I do believe that everywhere my children have gone and will go–from the playgrounds where they ephemerally encountered fellow littles (hat tip to E.  Lockhart)  to the coffee shops they may frequent; from the bands, dance troupes, trivia nights and game boards where they gather to the far-flung countries where they are immersed in different languages and cultures–is a way to learn how to love and value other people.

If romantic love comes to town along with that, fine.  And if not–as any widow or widower can tell you–that’s not all there is.

The capacity to love, wherever you found it, endures. Continue reading “Love Lessons: A Marriage Manifesto”

Life Lessons From a Mayonnaise Jar

Straddling New Hampshire and Vermont
Mother’s Day 2012

I don’t know how many commencements I’ve attended, but I remember what the speaker at my husband’s medical school graduation told the crowd of new interns.  He quoted the instructions on a mayonnaise jar: “Keep cool.  Do not freeze.”

That’s really not bad advice.

Within the catalogue of my parenting deficiencies without my husband’s physical presence, I cannot claim consistently to have kept cool, but at least I have not frozen for long.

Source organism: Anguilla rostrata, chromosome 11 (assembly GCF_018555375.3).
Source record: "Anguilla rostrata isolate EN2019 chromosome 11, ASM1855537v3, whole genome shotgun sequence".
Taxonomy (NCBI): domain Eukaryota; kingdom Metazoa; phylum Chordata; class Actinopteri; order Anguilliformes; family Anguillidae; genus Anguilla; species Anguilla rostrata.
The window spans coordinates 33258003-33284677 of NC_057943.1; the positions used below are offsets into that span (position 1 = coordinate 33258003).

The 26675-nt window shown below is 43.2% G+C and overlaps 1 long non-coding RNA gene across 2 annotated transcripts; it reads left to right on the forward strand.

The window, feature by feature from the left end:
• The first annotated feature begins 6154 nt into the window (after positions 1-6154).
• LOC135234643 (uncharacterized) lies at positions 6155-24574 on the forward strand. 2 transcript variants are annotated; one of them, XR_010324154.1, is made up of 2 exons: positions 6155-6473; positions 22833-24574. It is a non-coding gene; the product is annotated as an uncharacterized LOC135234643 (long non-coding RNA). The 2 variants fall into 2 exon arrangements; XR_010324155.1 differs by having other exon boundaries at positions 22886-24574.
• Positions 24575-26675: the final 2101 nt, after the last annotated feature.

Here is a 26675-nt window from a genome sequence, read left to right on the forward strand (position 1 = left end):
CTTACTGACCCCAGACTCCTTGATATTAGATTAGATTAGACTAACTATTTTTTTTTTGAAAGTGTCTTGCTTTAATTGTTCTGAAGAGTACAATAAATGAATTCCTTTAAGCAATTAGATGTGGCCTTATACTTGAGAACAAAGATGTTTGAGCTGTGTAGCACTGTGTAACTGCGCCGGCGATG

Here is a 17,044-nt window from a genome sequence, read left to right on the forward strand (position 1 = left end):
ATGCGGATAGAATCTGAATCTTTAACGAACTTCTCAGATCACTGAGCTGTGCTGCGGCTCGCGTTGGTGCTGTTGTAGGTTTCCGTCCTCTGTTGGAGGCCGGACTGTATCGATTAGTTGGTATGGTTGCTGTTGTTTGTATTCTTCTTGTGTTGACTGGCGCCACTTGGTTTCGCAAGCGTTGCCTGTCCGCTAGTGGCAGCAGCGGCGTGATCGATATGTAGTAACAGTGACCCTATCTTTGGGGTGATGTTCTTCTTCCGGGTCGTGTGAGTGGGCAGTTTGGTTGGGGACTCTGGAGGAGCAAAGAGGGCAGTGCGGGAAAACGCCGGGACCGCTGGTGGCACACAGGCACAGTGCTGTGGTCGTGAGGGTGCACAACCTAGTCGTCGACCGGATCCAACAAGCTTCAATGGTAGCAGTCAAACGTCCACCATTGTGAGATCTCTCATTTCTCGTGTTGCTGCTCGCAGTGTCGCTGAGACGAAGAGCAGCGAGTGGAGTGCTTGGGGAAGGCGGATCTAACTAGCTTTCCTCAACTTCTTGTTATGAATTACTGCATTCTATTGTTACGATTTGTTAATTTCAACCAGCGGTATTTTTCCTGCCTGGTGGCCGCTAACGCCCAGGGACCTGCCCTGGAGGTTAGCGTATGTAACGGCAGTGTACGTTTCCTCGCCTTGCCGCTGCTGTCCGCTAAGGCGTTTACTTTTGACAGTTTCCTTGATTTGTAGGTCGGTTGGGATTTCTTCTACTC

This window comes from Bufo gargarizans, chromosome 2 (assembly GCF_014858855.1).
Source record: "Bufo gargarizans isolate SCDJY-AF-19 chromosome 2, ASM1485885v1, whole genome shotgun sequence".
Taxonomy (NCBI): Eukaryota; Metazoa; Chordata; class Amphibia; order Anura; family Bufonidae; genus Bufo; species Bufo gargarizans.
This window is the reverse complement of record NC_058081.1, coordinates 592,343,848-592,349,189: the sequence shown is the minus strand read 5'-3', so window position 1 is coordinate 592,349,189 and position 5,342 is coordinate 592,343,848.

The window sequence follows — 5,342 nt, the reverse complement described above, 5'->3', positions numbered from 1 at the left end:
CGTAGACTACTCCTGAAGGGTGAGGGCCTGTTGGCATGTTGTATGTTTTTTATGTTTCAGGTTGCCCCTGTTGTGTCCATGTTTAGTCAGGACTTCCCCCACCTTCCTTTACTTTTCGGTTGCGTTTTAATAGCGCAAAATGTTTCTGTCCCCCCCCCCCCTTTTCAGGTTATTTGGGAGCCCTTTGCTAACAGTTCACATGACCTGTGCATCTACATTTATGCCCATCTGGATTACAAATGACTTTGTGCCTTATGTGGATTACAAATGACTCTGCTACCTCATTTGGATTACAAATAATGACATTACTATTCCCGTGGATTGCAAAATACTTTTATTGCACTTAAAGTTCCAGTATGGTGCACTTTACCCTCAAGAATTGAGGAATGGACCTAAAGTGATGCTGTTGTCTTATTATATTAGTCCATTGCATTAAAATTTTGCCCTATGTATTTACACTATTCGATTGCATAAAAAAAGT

I simply never imagined being the only parent.  It was outside what my mind could envision until the darkness that crashed down in that drawn-out moment when my husband was diagnosed with pancreatic cancer.

Last spring on Mother’s Day I was very fresh to the world of involuntarily single parenting.  Today it remains overwhelming to realize that everything ultimately falls upon me; my wise husband is not there to give advice and be a sounding board in my or our children’s  crises–not even to send me out of the room to regroup when he saw a warning salvo signalling one of those blitzkrieg-like escalations between mothers and teenage daughters.  Jim possessed no temper. Continue reading “Life Lessons From a Mayonnaise Jar”